A Day to Anticipate
It was a small voice, but clearly heard, even over the sounds of metal work.
"I heard the seagulls,
I heard the seagulls crying
I heard them calling
as I walked the winding road,
"Looking up I saw
White snow upon the mountain,
Tall the white mountain
The land of the cold country.
"Beyond the mountain,
Past the cold country so white,
My love waits by night
By the seashore just for me."
The singer hopped up and down as he danced on the shoulder of his companion, ignoring the foul air touched with volcanic fumes.
"Lovesick, are you?" asked the old man bent over the anvil. He hit the piece of heated metal he was working with just the right amount of force, tapping it over and over with sure hands and practiced ease. From time to time he would breathe on it, to reheat the metal, bringing it up to just the right bright yellow-orange color and intensify the magic that he was working into it.
The singer crossed two sets of arms and plopped down on the old man’s shoulder. He was no young thing himself, with a shaggy head of gray hair. He might have been flea-shaped, but was also well dressed, like a mid-level official in the house of a samurai lord. “The woman who taught it to me, she was lovely. And her blood was sweet,” he said. “Sweeter than present company.”
“Heh,” the smith said. “The things you say about your own friends, Myouga.”
“But true,” said the flea-youkai. “Your blood tastes like the air here.”
“That’s what you get for trying it out, flea. Could have told you that.” The smith held the blade he was shaping up to the light, and sighed, and put it back down on the anvil. “Well, tell me the news you heard while you were flying around on that crow of yours.”
“Like what, Toutousai?”
“Don’t know, Myouga,” he said, wiping his forehead and looking up from his metalwork. “Something feels unsettled. Don’t know what it is. Just tell me what’s up.”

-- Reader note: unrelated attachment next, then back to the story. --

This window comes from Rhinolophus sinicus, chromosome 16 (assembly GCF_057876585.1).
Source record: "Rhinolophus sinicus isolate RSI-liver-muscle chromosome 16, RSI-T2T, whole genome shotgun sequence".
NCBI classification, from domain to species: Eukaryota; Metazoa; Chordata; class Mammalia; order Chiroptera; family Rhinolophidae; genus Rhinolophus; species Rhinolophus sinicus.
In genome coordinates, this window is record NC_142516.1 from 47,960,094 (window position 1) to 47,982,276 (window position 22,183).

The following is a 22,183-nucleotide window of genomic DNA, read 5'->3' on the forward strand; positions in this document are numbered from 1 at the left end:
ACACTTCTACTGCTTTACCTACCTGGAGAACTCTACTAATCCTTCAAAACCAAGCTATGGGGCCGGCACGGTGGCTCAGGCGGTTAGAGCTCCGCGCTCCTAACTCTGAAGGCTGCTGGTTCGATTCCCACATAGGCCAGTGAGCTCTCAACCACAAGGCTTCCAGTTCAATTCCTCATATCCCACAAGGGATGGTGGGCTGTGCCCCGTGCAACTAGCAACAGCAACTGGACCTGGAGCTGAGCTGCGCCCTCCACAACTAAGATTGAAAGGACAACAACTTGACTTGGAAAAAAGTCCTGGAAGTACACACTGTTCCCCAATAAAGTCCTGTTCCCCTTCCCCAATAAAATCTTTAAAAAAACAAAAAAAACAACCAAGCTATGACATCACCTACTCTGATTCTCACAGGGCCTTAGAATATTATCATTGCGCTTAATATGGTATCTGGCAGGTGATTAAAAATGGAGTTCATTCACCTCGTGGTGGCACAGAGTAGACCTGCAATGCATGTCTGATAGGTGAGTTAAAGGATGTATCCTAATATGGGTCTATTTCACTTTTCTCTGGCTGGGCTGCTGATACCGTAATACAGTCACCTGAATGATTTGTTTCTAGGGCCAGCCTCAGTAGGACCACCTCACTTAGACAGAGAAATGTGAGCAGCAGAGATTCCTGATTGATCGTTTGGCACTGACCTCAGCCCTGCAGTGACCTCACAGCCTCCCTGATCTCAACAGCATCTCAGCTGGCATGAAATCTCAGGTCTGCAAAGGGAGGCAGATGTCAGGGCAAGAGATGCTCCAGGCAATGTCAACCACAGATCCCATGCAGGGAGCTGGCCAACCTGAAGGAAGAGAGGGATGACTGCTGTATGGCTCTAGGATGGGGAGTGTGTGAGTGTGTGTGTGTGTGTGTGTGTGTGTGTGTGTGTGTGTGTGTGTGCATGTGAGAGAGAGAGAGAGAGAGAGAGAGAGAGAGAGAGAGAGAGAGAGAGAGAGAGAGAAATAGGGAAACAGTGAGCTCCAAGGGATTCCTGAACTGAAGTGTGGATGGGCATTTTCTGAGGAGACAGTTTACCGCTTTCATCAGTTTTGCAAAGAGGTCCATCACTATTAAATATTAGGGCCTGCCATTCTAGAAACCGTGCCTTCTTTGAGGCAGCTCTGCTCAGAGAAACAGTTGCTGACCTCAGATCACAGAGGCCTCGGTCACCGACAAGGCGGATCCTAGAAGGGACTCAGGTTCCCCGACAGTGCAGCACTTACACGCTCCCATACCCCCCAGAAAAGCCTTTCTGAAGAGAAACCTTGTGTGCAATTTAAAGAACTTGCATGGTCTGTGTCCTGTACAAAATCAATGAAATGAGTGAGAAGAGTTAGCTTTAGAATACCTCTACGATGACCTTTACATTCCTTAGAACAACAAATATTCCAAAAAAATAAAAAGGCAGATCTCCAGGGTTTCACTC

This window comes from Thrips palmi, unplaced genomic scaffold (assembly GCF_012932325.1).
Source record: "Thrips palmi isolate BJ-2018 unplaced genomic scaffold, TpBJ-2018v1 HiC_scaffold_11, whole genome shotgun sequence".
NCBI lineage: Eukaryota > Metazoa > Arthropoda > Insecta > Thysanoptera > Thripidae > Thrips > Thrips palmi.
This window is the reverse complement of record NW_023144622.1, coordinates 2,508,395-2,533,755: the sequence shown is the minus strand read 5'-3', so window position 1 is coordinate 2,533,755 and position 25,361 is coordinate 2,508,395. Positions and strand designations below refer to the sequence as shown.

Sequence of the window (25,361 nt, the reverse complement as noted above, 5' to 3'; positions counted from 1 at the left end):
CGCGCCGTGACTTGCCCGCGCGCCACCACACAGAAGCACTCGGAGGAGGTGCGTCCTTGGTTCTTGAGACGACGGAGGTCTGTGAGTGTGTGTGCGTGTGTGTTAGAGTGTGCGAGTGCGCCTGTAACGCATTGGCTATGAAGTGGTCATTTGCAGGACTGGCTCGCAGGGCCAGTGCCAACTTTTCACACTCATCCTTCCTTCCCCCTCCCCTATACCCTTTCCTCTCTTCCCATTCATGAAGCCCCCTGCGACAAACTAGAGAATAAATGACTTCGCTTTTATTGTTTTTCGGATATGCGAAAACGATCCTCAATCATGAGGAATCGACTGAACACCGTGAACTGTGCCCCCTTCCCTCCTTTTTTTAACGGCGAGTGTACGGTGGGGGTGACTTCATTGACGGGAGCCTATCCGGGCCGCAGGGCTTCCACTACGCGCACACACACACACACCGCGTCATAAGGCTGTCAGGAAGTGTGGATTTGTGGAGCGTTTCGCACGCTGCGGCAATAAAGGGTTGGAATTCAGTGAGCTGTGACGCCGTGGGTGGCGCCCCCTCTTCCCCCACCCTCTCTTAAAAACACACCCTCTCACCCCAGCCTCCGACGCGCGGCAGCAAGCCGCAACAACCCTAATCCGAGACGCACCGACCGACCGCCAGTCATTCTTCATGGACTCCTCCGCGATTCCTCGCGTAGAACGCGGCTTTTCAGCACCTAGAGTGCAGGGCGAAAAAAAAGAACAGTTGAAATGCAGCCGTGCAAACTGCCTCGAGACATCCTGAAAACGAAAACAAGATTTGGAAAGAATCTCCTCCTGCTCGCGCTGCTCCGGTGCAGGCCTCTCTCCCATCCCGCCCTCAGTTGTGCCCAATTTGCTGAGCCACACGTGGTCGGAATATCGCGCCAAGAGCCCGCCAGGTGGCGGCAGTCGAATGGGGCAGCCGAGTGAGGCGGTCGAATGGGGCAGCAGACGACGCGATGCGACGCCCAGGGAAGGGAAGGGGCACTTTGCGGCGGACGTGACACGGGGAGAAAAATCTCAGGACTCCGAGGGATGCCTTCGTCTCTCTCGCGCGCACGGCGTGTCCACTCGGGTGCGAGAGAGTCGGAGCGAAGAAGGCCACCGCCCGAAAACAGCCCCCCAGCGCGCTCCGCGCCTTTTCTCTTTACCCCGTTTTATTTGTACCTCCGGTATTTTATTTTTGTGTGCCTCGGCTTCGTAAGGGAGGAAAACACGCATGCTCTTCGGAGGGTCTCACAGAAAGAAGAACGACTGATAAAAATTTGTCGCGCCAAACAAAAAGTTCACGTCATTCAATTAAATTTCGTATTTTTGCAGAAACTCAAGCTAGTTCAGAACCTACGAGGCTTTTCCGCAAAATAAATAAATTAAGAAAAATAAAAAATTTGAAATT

“Ah,” said the flea. “Lots of soldiers on the road.” He sighed. “Not as bad as two years ago, though. Still plenty of open tea houses.”
“I remember that year. I could barely get you out of here.” Toutousai scratched his head. “Now where did I put that?” He reached for a cloth and wiped his forehead. “Lots of the daiyoukai didn’t like it either. Too many ghosts and too many low-level youkai hanging around the battle sites. Made a lot of swords that year.”
He pulled the flea off his shoulder. “You been to see the young’un lately?”
“Not in a while. He and his family seemed to be settling down and not in much need of an old flea like me.”
“Squished you one time to many, eh? Hmm . . . Maybe it’s not about him. Maybe it’s about his brother.” Toutousai picked his hammer back up, shook the kinks out of his neck. “Sesshoumaru ought to be able to handle anything anybody wants to throw at him, though.”
The old sword smith took a deep breath, and his cheeks puffed up to incredible proportions. Slowly, he blew fire onto the strip of metal he was working on, heating it until it met his satisfaction, then carefully began to fold the heated metal with his hammer.
“I did hear something, interesting, though. There was talk about people seeing a flying castle near the mountains,” the flea said after a bit. “I was sitting at a tea house in Annaka . . . ”
“Drunk on sake and the blood of pretty teahouse girls, I suspect, learning new songs,” Toutousai said.
“Ah, lovely Eriko . . . ” said the flea. “Anyway, you think it could be her castle?”
“Hmm,” said the old smith. “Gettin’ mighty close to where her son stays. Still, Sesshoumaru’s a big boy.” He grabbed the flea off his shoulder. “Wonder what the old lady wants from her pup?”
“Maybe it because he’s soon to be a father?” said Myouga.
“What?” Toutousai exclaimed.
“I forgot to tell you,” Myouga confessed.
The old smith chuckled. “Didn’t think he had it in him. Don’t tell it was that little human girl he took up in the mountain?”
“She’s not so little any more,” Myouga said, with a wistful note in his voice. “Nearly as lovely as the Lady Kagome.”
“My, my,” said Toutousai. “Now that’ll be a day I’m looking forward to.”
“What day?” Myouga asked, hopping on his friend’s nose.
Toutousai brushed him off and picked up a pair of tongs. “Why the day he has to come here and give up a tooth to seal his child’s blood. Same as his father did for InuYasha. Oh yes, I’m going to enjoy that day.”
Myouga brushing himself off from landing in the dirt, gulped. “Maybe I ought to see if the Lady Kagaya needs a retainer at the Inu castle.”
Toutousai just laughed and went back to his work.